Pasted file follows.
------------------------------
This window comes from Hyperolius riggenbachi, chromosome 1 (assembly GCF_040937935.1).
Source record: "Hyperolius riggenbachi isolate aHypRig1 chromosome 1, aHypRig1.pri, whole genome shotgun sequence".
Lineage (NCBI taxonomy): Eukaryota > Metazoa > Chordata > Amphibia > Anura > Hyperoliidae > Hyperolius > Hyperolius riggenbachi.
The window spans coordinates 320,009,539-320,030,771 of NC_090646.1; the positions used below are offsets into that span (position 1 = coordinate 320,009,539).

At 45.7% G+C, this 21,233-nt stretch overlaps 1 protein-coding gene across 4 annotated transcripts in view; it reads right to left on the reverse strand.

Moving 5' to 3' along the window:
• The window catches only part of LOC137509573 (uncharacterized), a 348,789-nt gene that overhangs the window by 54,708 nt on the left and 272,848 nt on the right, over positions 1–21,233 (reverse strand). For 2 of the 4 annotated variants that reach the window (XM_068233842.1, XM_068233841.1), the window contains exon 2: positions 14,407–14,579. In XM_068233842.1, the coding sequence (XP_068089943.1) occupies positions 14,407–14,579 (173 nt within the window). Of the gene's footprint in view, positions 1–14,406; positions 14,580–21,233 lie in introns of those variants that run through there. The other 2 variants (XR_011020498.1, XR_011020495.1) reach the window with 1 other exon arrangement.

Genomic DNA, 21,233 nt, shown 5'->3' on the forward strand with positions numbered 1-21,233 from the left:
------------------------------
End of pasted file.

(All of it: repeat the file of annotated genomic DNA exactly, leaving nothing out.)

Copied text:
This window comes from Hyperolius riggenbachi, chromosome 1 (assembly GCF_040937935.1).
Source record: "Hyperolius riggenbachi isolate aHypRig1 chromosome 1, aHypRig1.pri, whole genome shotgun sequence".
Lineage (NCBI taxonomy): Eukaryota > Metazoa > Chordata > Amphibia > Anura > Hyperoliidae > Hyperolius > Hyperolius riggenbachi.
The window spans coordinates 320,009,539-320,030,771 of NC_090646.1; the positions used below are offsets into that span (position 1 = coordinate 320,009,539).

At 45.7% G+C, this 21,233-nt stretch overlaps 1 protein-coding gene across 4 annotated transcripts in view; it reads right to left on the reverse strand.

Moving 5' to 3' along the window:
• The window catches only part of LOC137509573 (uncharacterized), a 348,789-nt gene that overhangs the window by 54,708 nt on the left and 272,848 nt on the right, over positions 1–21,233 (reverse strand). For 2 of the 4 annotated variants that reach the window (XM_068233842.1, XM_068233841.1), the window contains exon 2: positions 14,407–14,579. In XM_068233842.1, the coding sequence (XP_068089943.1) occupies positions 14,407–14,579 (173 nt within the window). Of the gene's footprint in view, positions 1–14,406; positions 14,580–21,233 lie in introns of those variants that run through there. The other 2 variants (XR_011020498.1, XR_011020495.1) reach the window with 1 other exon arrangement.

Genomic DNA, 21,233 nt, shown 5'->3' on the forward strand with positions numbered 1-21,233 from the left: